No ordinary tradesmen: the Green family in
The Jewish Chronicle of 14 July 1899 reported the death of Solomon Abraham
Green (1830-99) of 46 Mile End Road, affectionately known in the Jewish East
End of London as 'Sholey'. He was a fishmonger1 and for some years also the
keeper of the Freemasons' Arms, a beer-house in Goulston Street, Whitechapel;2
in this he was following in the footsteps of an older brother, Judah Green (1819-
88) who was licensee of the Blue Anchor Tavern at the corner of Middlesex
Street and Aldgate High Street for thirty-six years (1852-88).3
In an obituary notice of Sholey Green, the Revd J. F. Stern (1865-1934),
minister (1887-1927) of the East London Synagogue, wrote in the formal, con-
descending manner of the period: 'The late Mr. Green, though an ordinary East
End tradesman, was quite a public character, and was widely known throughout
the East End for his zeal in any public cause or private case in which he was
interested .... If his father was unable to provide him with what is termed a
liberal education, he certainly set before him an example by which he could see
that the untutored and unlettered man need not be excluded from the charitable
workers of the community if only he is possessed of the heart and will to be of
service.' Although written of one individual, these words are equally true of others
of his family and his generation who, despite modest circumstances, devoted
time, energy and thought to improving the lot of their fellows.
Sholey's grandfather, Ephraim Gruen (d. 1821),4 was an immigrant who
reached London from Amsterdam in about 1792, accompanied by his wife and
two sons, the one aged seven or eight and the other under two.5 According to a
tradition in the family they travelled on a Dutch herring-boat. On arrival Ephraim
adopted the surname by which his descendants are still known.
Nearly a century and a half after their resettlement in England the vast majority
of the Jews of London were still living in the Whitechapel area, and it was there,
in 1793, that Sholey's father, Abraham Green (1793-1852), was born. With few
exceptions the family continued to live in East London throughout the 19th cen-
tury. At the time of the 1851 census there were, within 350 yards of the Great
Synagogue, at least nine households comprising forty-seven of Ephraim's des-
cendants and their spouses.
* Paper presented to the Society on 19 May 1994.
Ephraim's eldest son, Levi Ephraim Green (i 784-1858), became a tailor and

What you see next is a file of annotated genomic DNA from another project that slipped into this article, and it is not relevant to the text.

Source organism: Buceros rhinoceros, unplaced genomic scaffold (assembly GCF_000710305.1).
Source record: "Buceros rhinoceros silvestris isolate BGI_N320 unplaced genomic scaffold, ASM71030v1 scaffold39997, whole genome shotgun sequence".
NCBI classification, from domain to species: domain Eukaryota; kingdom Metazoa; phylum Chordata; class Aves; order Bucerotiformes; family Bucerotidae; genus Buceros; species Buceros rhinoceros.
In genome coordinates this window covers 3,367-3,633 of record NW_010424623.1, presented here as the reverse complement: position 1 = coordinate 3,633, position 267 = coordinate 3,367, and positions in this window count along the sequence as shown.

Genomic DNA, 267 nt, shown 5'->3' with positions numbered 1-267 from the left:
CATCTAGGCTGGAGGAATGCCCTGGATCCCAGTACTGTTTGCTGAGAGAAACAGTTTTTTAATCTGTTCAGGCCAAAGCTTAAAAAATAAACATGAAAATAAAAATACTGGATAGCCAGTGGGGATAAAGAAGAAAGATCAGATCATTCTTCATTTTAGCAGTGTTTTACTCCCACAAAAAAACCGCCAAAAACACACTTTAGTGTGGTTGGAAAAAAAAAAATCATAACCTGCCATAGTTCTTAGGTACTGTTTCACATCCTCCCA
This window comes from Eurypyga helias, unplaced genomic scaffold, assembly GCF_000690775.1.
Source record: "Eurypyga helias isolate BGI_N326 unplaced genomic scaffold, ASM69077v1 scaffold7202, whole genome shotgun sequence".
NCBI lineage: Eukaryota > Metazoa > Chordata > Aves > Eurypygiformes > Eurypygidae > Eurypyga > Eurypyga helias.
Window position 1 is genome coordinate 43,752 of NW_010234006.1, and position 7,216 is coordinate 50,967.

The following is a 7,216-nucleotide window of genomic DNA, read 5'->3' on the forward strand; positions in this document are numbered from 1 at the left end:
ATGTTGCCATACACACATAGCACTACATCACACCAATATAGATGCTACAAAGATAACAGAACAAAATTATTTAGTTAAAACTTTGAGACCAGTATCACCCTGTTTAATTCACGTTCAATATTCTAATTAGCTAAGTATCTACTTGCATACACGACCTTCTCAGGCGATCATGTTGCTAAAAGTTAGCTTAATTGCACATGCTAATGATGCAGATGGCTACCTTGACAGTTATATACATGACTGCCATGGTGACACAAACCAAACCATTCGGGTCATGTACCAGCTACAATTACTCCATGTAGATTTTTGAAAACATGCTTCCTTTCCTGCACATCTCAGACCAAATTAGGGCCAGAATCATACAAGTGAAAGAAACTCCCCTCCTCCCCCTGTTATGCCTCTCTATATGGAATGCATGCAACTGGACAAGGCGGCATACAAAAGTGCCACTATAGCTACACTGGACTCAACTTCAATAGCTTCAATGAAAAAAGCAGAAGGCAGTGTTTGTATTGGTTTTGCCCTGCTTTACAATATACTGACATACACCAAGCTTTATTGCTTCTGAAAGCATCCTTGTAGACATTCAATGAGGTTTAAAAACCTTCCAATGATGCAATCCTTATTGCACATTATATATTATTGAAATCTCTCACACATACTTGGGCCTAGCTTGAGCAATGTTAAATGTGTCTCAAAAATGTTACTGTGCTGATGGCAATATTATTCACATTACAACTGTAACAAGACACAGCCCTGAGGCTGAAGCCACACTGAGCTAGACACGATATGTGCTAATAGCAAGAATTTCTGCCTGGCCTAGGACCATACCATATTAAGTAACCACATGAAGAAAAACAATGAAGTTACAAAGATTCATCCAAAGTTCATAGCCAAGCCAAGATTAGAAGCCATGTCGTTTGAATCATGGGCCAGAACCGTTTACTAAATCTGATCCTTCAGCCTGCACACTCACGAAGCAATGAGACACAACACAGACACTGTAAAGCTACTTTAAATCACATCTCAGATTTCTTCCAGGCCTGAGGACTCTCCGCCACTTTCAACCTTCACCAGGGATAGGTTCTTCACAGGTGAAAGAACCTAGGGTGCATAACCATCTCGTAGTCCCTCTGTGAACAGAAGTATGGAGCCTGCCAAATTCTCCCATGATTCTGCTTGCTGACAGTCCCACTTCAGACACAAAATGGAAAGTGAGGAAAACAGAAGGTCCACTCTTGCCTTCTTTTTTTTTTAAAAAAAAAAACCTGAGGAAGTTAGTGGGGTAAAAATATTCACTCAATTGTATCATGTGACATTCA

later described himself also as a piece-goods broker and dealer in trimmings.6 In
July 1805, at the age of 21, he married Amelia (1779-1854), daughter of Aaron
Hyams, whose family is said to have been associated with the Great Synagogue
for several generations, and they had four sons and four daughters. Levi played
a prominent part in the grandiloquently-styled 'Institution for the Relief of the
Distressed Sick of the Jewish Persuasion' (Meshanat Lecholim) which was founded
in 1824.7 It was supported by voluntary subscriptions of 1d a week or 4s 4d a
year and grants were made by the Visiting Committee after consideration of a
doctor's certificate.8 For many years Levi was its Treasurer and one of the three
Trustees, the others being Zadok Aaron Jessel (1793-1864), father of the future
Master of the Rolls, and David Salomons (1797-1873) later to become the first
Jewish Lord Mayor of London. In 1835 Levi was one of the signatories to a
manifesto calling for a Jewish hospital. Five years later Salomons persuaded his
colleagues to agree to a scheme by which the London Hospital in Whitechapel
Road set aside four of its wards for the exclusive use of Jewish patients, providing
the necessary amenities including a separate kitchen. As Treasurer, Levi was
present at the meeting in April 1842 which set up a trust fund with a capital of
£1800, the interest on which was to be paid half-yearly to the hospital. In order
to supervise arrangements there, a Visitation Committee was formed of which
Levi became a member.
Levi Green's eight children all attended the Jews' Free School.9 Its buildings
in Bell Lane were consecrated and formally opened in 1820 by Chief Rabbi
Solomon Herschell (1761-1842),10 who took particular interest in it and in its